Honestly, I don't believe that we were believed about the cavern. But the missing people were found. And since we each told a different version of what happened, the truth was lost. Subconsciously, you wrote about this in your essay on "Chinese Whispers". Little did you realize, you were remembering the truth.

Afterwards, each of the group of survivors dealt with their ordeal in their own way. We never learned what each of them suffered, for we suffered in silence for months. We pray for those who couldn't bear their memories and took their own lives. We reach out to those who yet live, but who live a life between dream and reality. You were hospitalized. And after you were released, you cut all contact with us. But then you started your Trauma & Therapy series. You were trying to reach out without knowing it. Each of our group sent in their narratives about their ordeals, but you also received my accounts by people who are not part of our group. You couldn't separate us from them. That is, until we invited you to the Painting Therapy.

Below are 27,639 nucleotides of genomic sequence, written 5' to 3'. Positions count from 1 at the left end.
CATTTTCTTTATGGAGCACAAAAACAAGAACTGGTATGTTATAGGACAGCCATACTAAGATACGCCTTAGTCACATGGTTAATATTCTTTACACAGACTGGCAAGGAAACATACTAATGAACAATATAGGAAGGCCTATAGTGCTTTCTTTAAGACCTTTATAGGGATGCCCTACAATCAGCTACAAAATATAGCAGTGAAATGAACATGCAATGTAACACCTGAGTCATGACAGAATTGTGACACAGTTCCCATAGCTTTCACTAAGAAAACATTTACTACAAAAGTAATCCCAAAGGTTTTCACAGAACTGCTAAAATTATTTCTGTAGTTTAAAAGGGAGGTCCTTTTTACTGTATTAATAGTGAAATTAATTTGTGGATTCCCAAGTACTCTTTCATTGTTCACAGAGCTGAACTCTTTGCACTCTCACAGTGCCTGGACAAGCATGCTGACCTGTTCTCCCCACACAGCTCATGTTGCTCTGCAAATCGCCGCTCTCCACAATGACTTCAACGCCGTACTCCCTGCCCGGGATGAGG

SaraH was already part of the group. She helped convince you to join us here at the Temple. This is why we seem so familiar to you. You know us and we know you. While you saw your psychiatrist and took your drugs, we waited. But with the direction your blog was taking, we knew we had to reach you soon. Your denial was growing stronger. You were abandoning medical help and medicine. That's when we decided on having the intervention as the first step toward awakening your memory. We needed to put you back on track to remembering the real homeless people in that cavern. For you, those poor people became bakemono. But those creatures are the mutilated memories that have begun to tilt the scale of your perception. We must tilt the scale back to a real waking perspective where birds are birds, dead squirrels are acts of nature, and conspiracies are a cult of your own making.

There is yet more work we must deal with. Your memory is fading with age. Your short-term memory is also beginning to deteriorate. We'd hope to tell you this in person. Let this email be the second step of your recovery. The intervention being the first. The third is the Plumage Pvnks. There is much we can learn from these children, for they have insights to the ordeal that only they can share. They waited a long time for you to re-join us. It's the next step in your therapy. You need it, and we need you. You and your blog are our voice.